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The Virus Detectives: Tracking COVID-19 in Bay Area Wastewater

Lori Pottinger August 3, 2020
Photo - Water Treatment Plant

With the number of COVID-19 cases rising, public health officials are struggling to keep up with testing and monitoring. Because wastewater carries the virus, it can provide a window into outbreaks. We talked to Eileen White, director of wastewater at the East Bay Municipal Utilities District (EBMUD), about the agency’s role in tracking the spread of the virus.

photo - Eileen White

PPIC: What is EBMUD doing to monitor COVID-19?

EILEEN WHITE: We’ve been working on this ever since the Grand Princess Cruise ship arrived at the Port of Oakland with COVID-19 in its wastewater. We reached out to the Alameda County Department of Public Health and the Centers for Disease Control (CDC) to confirm that they agreed with our approach to managing the ship’s sewage while protecting our wastewater workers. Since then we’ve been monitoring sewage in our service area to see how much virus it contains.

Testing wastewater is a very efficient way to learn about the virus. We can take samples at strategic locations to identify the prevalence of COVID-19. You can test areas with nursing homes or schools, for example. It’s like detective work, finding the specific sewersheds where the virus is rising. This doesn’t replace individual tests. But because lab backlogs are making it hard to process individual tests for the virus in a timely way, testing wastewater can help guide public health departments where they need to ramp up individual testing.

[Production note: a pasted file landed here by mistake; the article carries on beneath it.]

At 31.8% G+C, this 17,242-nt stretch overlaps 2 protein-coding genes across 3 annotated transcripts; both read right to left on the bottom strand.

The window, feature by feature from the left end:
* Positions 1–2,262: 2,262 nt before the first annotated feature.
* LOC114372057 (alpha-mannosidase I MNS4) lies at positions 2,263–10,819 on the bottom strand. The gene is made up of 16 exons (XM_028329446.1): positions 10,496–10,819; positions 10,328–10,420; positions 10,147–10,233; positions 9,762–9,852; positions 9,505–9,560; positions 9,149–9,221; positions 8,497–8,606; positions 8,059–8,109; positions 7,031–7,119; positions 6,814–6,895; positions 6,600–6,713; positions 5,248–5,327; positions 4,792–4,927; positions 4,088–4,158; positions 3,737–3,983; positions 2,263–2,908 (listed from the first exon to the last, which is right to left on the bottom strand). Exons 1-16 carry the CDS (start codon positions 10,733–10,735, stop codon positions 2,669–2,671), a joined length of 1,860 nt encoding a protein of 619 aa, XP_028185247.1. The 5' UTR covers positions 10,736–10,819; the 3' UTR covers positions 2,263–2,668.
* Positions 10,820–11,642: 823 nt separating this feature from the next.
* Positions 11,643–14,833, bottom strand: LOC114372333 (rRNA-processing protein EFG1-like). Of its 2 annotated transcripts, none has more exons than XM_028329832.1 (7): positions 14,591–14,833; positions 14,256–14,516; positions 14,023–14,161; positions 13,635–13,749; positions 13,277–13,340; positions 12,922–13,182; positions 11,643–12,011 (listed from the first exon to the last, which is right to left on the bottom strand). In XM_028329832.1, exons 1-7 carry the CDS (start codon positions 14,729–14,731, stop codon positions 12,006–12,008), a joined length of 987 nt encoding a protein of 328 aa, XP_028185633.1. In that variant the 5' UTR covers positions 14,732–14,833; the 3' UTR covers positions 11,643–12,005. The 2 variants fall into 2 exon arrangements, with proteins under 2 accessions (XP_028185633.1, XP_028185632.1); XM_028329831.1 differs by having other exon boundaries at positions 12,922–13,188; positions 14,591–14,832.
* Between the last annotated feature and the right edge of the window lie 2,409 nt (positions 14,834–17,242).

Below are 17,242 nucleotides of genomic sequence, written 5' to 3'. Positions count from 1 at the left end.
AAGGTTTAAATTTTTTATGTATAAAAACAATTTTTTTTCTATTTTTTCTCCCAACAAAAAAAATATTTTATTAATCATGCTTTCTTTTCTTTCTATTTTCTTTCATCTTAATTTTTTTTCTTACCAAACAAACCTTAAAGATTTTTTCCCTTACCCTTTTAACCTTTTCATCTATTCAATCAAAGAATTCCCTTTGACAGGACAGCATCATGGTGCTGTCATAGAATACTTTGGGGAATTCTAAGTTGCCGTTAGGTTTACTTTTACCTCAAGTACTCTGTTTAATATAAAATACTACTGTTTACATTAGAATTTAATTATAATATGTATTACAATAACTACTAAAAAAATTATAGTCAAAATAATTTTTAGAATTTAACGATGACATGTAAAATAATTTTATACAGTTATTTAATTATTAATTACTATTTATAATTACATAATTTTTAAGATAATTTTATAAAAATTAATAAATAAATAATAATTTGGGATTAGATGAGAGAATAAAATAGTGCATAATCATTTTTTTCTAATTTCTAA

A number of studies from around the world have demonstrated that testing wastewater influent is a cost-effective way to detect and track regional COVID-19 outbreaks. It costs more than $100 per person to be tested; for the same money, a wastewater sample will show prevalence of the infection in more than a thousand people. Here at EBMUD we’re working to get our analytical methods finalized—we are moving quickly and pushing hard. We have also been sending samples to the University of South Carolina, which has a lab equipped for this kind of work, and are also partnering with the CDC, UC Berkeley, and Stanford.

PPIC: What can wastewater testing show about the virus in a community?

EW: Testing wastewater allows us to monitor trends in real time, evaluate community presence and infection rates, prioritize focus areas, and observe the impact of shelter-in-place orders. It gives public health departments a leading indicator of infection rates rather than the lagging indicator of case counts, which only occur many days after infection. This allows them to figure out in advance how the disease will increase in a particular area, and to get hospitals and ICUs ready for a surge in cases.

The unfortunate reality is there is no vaccine yet, not enough testing capacity, and it’s taking too long to get results. We’re not yet at a stage yet where we can predict exact numbers, but this data is a valuable indicator of where to increase testing.

PPIC: Is funding for this type of monitoring an issue?

EW: The analytical work is the biggest cost. Many wastewater agencies in the Bay Area and throughout the state are interested in getting their wastewater tested for COVID-19. This is an area where cooperation and capacity sharing among wastewater agencies are proving extremely important. We are pursuing funding to pay for this analytical work from a number of sources—the CDC, the state, and some foundations. This effort is taking our mission of protecting public health to a new level, and we’re gratified to be able to play a role in trying to stop the spread of this global pandemic.

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